Fewer farms, richer farmers, and why agriculture subsidies are inexcusable
posted at 1:21 pm on February 21, 2014 by Erika Johnsen
Once upon a time, there were all sorts of politically quaint justifications for why the federal government needed to dish out billions of dollars worth of tender, lovin’ subsidy care to the agriculture sector. Farmers need all of the direct payouts, and the tax credits, and the crop insurance, and the trade barriers that Congress so generously offers them, you see, because food is super important, and the federal government really needs to step in and ensure that we have a stable food supply. Plus, farming is a really tough and risky job, and who’s going to help all of those small, struggling family farmers that will hit hard times in down years?
All of which was and is utter baloney, of course. The federal government doesn’t feel the need to ensure that we have a stable supply of door knobs or washing machines, and yet somehow, we manage to get along just fine — and in fact, the federal government inflicts a lot of damaging free-market distortion onto the agriculture industry that subsidizes overproduction. As for those small, struggling family farmers we’re meant to visualize when we think of agriculture? Farming today is a largely corporate endeavor, and the vast majority of subsidies go to the biggest growers of mostly corn, soy, cotton, rice, and wheat. Those smaller farms growing the organic chard and strawberries the government tells us we’re supposed to be eating? Not so much.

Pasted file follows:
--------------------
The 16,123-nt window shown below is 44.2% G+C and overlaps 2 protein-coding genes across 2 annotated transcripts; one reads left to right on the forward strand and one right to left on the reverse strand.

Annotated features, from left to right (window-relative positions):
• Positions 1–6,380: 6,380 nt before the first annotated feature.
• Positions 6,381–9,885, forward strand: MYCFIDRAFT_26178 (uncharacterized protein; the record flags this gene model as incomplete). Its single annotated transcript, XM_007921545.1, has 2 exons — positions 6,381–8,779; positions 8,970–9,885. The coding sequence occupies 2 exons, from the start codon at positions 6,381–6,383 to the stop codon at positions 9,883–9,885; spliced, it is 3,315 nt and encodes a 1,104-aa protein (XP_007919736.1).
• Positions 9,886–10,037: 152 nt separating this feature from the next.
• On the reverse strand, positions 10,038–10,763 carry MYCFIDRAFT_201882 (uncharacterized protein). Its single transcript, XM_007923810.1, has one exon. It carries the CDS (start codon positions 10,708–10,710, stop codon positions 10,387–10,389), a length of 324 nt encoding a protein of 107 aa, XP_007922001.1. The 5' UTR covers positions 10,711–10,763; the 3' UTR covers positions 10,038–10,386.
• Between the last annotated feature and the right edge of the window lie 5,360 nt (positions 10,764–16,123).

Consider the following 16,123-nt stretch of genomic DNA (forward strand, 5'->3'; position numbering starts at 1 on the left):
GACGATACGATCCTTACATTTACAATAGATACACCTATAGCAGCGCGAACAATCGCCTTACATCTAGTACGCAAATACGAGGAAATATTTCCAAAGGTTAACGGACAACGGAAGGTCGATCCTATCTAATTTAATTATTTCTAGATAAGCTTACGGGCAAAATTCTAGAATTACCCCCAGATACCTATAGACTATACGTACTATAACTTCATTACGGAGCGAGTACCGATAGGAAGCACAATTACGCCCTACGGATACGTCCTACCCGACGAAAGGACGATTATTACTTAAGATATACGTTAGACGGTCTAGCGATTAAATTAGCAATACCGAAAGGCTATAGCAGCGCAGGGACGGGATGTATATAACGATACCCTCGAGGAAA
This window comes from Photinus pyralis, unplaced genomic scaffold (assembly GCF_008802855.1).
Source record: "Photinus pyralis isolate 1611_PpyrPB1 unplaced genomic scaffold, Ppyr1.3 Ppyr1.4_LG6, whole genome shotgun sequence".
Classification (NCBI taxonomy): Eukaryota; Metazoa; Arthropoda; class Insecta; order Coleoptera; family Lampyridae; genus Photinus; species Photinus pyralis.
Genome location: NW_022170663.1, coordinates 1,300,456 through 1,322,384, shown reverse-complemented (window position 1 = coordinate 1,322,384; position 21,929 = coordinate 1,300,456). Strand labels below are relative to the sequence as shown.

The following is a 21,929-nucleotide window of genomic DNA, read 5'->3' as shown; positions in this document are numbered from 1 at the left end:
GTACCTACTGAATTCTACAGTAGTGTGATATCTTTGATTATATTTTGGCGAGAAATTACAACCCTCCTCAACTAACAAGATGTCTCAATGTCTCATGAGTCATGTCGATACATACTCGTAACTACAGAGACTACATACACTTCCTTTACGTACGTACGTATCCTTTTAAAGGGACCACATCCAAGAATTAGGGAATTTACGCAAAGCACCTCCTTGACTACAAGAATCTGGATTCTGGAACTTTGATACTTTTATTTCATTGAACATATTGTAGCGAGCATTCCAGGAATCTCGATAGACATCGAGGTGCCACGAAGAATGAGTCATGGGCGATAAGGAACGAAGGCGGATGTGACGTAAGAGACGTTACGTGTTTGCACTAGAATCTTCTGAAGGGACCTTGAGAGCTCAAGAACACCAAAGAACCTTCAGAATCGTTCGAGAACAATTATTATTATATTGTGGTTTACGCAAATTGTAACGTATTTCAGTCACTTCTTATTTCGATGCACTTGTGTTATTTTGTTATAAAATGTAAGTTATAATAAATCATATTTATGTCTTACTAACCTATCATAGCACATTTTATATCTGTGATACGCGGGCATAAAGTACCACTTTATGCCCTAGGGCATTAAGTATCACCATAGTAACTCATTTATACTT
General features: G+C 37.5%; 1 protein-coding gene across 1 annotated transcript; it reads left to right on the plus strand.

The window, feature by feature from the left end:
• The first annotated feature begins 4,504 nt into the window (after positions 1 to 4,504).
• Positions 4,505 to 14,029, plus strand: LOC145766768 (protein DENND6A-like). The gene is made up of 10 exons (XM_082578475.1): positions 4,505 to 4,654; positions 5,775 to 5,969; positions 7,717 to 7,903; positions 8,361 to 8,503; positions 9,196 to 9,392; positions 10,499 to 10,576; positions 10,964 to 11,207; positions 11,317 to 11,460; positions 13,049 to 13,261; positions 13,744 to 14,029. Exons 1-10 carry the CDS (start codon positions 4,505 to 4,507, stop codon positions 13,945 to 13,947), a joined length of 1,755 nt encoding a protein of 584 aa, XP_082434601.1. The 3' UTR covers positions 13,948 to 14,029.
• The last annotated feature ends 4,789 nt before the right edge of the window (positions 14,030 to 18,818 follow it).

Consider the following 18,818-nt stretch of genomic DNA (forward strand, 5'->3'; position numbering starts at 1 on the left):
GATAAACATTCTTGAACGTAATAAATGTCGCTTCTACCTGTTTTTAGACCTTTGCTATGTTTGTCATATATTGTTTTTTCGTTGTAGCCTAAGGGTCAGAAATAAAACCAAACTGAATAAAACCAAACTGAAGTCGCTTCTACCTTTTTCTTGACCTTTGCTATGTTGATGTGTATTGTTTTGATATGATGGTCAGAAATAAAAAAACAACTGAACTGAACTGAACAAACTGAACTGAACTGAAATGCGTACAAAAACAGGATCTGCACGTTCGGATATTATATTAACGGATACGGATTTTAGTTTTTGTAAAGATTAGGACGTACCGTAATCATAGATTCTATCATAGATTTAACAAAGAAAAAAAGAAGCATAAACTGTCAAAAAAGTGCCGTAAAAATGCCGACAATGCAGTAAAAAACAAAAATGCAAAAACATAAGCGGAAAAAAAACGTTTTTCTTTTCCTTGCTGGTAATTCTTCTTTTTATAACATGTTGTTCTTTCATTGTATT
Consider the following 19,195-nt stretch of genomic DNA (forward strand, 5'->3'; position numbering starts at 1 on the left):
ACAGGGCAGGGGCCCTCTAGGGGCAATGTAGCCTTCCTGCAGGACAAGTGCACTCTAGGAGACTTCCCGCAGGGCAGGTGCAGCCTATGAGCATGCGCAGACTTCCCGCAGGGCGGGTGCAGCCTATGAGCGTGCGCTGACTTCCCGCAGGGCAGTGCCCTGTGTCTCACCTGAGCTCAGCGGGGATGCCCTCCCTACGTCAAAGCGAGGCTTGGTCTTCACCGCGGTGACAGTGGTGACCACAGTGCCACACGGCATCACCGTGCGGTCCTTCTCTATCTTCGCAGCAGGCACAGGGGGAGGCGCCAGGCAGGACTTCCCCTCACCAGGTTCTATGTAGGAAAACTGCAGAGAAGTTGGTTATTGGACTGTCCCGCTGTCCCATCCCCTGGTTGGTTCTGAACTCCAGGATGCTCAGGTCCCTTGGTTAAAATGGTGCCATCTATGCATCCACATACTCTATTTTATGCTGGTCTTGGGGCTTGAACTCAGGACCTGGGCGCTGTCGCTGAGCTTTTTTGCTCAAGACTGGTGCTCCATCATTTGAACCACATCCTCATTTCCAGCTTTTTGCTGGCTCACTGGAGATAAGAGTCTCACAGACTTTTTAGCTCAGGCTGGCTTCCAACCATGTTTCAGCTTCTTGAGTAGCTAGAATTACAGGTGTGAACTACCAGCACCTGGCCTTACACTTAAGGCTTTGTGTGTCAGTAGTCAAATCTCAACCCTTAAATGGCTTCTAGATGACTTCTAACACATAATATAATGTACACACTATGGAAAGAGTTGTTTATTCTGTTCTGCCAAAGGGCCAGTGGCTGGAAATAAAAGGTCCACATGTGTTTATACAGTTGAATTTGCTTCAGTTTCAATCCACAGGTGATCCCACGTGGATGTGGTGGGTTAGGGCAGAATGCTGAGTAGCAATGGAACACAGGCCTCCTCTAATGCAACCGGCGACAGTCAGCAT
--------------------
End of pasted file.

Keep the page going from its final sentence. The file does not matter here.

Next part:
The USDA just started releasing information from its own census report, and surprise: The trend of fewer farms and richer farmers has kept right on rolling, via Bloomberg:
The first batch of data from the Agriculture Census (PDF), a snapshot of American farming released on Thursday, shows that farmers flourished between the last survey in 2007 and 2012, a period that saw crop and livestock values hit record highs.
There were fewer farms in the latest five-year span—the number shows a 4.3 percent drop during the period, continuing a long-term trend—even as the amount of land devoted to farming declined just slightly.
While the average size of farms increased slightly, to 434 acres from 418, the census shows a continuing hollowing out of midsized farms in America. The number of very small farms and very large ones remained constant.
So take comfort in knowing that the ~$200 billion of subsidies in the 10-year farm bill we just passed is being spent — er — fruitfully?
Breaking on Hot Air